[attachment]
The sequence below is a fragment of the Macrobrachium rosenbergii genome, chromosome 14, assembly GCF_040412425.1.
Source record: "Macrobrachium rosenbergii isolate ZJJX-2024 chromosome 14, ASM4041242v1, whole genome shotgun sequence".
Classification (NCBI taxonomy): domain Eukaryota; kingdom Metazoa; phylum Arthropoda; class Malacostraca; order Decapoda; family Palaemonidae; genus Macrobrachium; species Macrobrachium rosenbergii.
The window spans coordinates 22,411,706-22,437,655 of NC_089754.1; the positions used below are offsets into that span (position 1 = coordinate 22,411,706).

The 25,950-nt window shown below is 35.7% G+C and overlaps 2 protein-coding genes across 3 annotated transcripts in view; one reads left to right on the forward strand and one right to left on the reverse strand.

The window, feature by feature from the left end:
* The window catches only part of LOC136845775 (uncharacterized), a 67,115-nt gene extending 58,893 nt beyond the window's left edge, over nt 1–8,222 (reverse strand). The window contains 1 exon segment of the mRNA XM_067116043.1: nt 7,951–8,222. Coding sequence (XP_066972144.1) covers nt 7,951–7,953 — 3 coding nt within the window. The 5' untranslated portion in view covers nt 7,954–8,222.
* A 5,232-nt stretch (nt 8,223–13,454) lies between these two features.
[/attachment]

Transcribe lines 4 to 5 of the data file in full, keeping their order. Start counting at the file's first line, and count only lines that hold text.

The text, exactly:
The window spans coordinates 22,411,706-22,437,655 of NC_089754.1; the positions used below are offsets into that span (position 1 = coordinate 22,411,706).

The 25,950-nt window shown below is 35.7% G+C and overlaps 2 protein-coding genes across 3 annotated transcripts in view; one reads left to right on the forward strand and one right to left on the reverse strand.